30 Nov. 2021, 9:30-11:00 — Blandijn, first floor, Faculteitszaal
Talk by Alicia Lambert, Université catholique de Louvain
The last two decades have been marked by a revival of (de)colonial issues in Belgian public, political, and artistic debates, including in the comics field. Based on recent research on the potentialities of comics – or art, in general – to destabilize colonial ideologies and stereotypes (Gardner, McKinney, Wanzo, Macé, Rosello), this PhD project examines comics and graphic novels, published during this period (2000-2021), that generate a critical and reflexive distance towards the Belgian colonial imaginary.
This presentation focuses on Barly Baruti and Christophe Cassiau-Haurie’s Le Singe Jaune (2018) and Jean-Philippe Stassen’s graphic documentary “I Comb Jesus” (2009-2010). It explores the artistic and narrative techniques (pastiche, parody, generic hybridization, temporal superpositions, tabular composition, text-image tensions…) that allow the artists to draw back, to reveal, and to subvert various images inherited from Belgium’s colonial past (monuments, archives), including Franco-Belgian comics associated with Belgium’s ex-colonies (Tintin in the Congo) as well as their generic paradigms and traditional tropes (exoticism, adventure, ligne claire…). The analysis will demonstrate how artworks, plots, characters, and styles that have traditionally spread colonial ideologies are here subverted from their initial functions (colonial propaganda, entertainment) to be given new ones (attraction/identification tools, reflexive anti-stereotypes), thereby challenging readers’ expectations and allowing them to discover other perspectives on Belgium’s colonial past, or to unveil the mechanisms under its propaganda as well as their legacies in postcolonial times.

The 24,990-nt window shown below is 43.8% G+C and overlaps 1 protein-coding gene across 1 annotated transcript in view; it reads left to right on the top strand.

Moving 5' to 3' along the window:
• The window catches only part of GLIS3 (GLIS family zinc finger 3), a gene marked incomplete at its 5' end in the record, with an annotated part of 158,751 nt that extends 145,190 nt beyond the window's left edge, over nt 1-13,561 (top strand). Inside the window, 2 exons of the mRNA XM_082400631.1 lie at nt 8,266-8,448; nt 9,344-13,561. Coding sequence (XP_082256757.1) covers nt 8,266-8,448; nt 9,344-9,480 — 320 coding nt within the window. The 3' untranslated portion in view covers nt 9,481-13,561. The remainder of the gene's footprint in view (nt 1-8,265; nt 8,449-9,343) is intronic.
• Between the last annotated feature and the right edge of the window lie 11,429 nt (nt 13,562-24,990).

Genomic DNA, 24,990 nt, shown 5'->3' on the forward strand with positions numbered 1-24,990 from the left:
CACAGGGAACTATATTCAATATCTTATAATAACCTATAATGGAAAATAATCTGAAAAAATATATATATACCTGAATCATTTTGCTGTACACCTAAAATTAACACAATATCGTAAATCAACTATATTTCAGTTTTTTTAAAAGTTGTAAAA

Alicia Lambert is a PhD student at the Université catholique de Louvain (Belgium). She holds a BA degree (UNamur) and an MA degree (UCLouvain) in Modern Languages and Literatures (English-Dutch). Her PhD project examines the ways in which Belgian colonial imagery is redrawn, unveiled and subverted in the works of artists such as Barly Baruti, Asimba Bathy, Serge Diantantu, Anton Kannemeyer, Nicolas Pitz, Olivier Schrauwen, Jean-Philippe Stassen and Thibau Vande Voorde.